Walsh presents the film in a peculiar style. From the opening train robbery, which is reminiscent of the old west, to the high-tech chemical plant we are meant to subconsciously rediscover something of the truth behind the reality of the characters. Jarrett is an everyman type, and though clearly without conscience and having awful sociopath tendencies it is obvious he is not going to fit to type. To his Ma he is the devoted son, the one who is going to make it to the 'top of the world' looking down on his friends and foes alike. She is Agrippina to Cagney's Nero. To his wife he is the breadwinner, the husband and from a scene later on the wife-beater. She can play games with him but not where his mother is concerned. To his gang he is the Boss. The Big-I-Am. They follow like obedient sheep, except for "Big" Ed who dreams of usurping his boss and stealing his wife. This Othello-like structure is deliberate and Shakespeare's influences rages over several of the character relationships in varying ways.
To the undercover policeman Fallon, played by Edmond O'Brien, Jarrett is the target, to be protected, cajoled, and duped into revealing truths about his criminal activities. First Fallon becomes a replacement for Ma during a spell of headaches whilst in prison. Initially one is led to believe that Jarrett sees Fallon as a younger brother, calling him 'kid' at any given opportunity but the role is more like that of father and son, and this induces in the viewer the realisation that for such a family man there is an absence of family. Jarrett's seedless marriage with ex-prostitute Verna has floundered and created a family of a different kind, one that moves underground. When Jarrett realises the betrayal of Fallon at the end is he really that surprised? It is almost as if it is an answer to his existential wanderings and robberies. Never trust anyone.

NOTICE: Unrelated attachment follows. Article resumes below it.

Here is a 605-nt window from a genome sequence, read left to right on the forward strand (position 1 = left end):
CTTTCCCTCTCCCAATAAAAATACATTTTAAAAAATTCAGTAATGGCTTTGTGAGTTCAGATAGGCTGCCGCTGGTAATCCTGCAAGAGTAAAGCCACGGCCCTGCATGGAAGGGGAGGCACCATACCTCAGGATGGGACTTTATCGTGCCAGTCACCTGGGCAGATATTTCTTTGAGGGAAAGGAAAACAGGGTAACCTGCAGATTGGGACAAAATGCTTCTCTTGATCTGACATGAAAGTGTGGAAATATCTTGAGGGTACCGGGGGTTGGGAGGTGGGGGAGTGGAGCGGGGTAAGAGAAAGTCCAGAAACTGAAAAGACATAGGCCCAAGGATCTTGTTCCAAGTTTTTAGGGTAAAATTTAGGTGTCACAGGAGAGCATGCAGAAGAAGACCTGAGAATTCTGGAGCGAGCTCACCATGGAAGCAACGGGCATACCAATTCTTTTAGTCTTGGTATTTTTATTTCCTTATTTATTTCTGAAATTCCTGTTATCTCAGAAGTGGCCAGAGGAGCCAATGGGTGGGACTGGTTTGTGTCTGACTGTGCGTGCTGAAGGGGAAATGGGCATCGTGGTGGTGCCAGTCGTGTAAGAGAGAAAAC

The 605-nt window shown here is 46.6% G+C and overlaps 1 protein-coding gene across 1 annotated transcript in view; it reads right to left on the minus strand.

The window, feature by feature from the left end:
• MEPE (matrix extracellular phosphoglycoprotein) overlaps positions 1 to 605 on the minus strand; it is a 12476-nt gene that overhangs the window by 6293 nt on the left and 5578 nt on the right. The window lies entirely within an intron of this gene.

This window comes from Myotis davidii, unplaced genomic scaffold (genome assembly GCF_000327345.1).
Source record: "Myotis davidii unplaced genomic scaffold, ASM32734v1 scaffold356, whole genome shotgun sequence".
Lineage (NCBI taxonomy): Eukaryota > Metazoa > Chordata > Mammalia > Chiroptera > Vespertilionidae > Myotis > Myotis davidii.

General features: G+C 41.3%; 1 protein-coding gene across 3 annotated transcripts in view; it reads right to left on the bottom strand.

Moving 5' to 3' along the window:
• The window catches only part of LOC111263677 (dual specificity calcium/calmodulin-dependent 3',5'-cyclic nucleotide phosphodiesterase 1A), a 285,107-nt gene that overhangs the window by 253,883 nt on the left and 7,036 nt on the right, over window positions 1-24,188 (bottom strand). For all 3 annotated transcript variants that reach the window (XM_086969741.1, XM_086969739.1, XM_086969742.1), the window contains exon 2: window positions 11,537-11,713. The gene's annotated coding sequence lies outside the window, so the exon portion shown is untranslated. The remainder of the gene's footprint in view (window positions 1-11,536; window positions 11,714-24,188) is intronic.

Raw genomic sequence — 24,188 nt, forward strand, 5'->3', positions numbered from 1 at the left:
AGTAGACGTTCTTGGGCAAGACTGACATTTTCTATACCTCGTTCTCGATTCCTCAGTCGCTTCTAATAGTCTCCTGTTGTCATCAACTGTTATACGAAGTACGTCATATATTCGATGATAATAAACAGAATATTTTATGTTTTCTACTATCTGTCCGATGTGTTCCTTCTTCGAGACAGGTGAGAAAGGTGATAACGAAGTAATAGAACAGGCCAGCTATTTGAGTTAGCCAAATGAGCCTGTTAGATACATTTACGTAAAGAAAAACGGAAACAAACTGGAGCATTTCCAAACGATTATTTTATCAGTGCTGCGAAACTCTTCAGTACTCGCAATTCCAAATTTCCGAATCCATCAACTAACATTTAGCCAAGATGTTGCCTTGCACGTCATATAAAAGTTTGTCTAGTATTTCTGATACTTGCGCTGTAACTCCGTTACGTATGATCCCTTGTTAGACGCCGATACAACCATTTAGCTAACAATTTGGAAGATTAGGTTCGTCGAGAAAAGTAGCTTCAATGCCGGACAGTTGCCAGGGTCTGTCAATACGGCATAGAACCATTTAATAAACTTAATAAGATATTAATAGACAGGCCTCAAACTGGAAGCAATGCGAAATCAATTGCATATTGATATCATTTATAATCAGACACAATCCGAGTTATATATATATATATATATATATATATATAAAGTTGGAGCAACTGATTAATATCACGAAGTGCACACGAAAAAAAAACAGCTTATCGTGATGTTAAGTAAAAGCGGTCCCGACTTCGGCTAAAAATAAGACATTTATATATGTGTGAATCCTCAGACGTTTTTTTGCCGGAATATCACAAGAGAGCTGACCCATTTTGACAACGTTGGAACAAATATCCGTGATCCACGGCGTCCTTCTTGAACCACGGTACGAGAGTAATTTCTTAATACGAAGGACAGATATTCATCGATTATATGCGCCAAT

Jarrett represents the kind of career criminal that lives a life on the newspapers, either through lack of conviction, escape or sheer audacity. When he learns, and here there is something Freudian about the message, that his Ma was shot in the back by "Big" Ed he metamorphoses into something else - and there appears an weariness about his rambling old gangster, he becomes his father but without chains. "Big" Ed was ribbed about his 'big' plans and 'big' this-and-that and there is unsubtly an indication here about Jarrett's impotence which can never be given full reign whilst Ma is about. So when he believes, and recall it is actually Verna who gets the old lady in the back, "Big" Ed got her in the back, it is not the death of his Ma that sends him over the precipice of clear reason but the horror of usurpation by a younger and fitter man, so much that when he plugs "Big" Ed in the back he does not wallow in victory but smirks to Verna as if to say, there I can do it to. What punishment he retains for Verna is left to our imaginations but she becomes docile and affectionate.